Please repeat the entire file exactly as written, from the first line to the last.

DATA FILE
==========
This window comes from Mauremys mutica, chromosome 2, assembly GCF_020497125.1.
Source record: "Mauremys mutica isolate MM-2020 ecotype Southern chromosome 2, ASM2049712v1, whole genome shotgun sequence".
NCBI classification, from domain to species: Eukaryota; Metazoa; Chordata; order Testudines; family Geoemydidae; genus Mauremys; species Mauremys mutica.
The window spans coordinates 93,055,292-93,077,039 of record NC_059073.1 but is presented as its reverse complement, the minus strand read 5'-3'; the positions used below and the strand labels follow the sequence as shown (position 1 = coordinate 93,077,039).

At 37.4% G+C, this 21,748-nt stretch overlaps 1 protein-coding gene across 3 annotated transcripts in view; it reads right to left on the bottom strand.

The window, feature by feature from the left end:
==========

This window comes from Mauremys mutica, chromosome 2, assembly GCF_020497125.1.
Source record: "Mauremys mutica isolate MM-2020 ecotype Southern chromosome 2, ASM2049712v1, whole genome shotgun sequence".
NCBI classification, from domain to species: Eukaryota; Metazoa; Chordata; order Testudines; family Geoemydidae; genus Mauremys; species Mauremys mutica.
The window spans coordinates 93,055,292-93,077,039 of record NC_059073.1 but is presented as its reverse complement, the minus strand read 5'-3'; the positions used below and the strand labels follow the sequence as shown (position 1 = coordinate 93,077,039).

At 37.4% G+C, this 21,748-nt stretch overlaps 1 protein-coding gene across 3 annotated transcripts in view; it reads right to left on the bottom strand.

The window, feature by feature from the left end: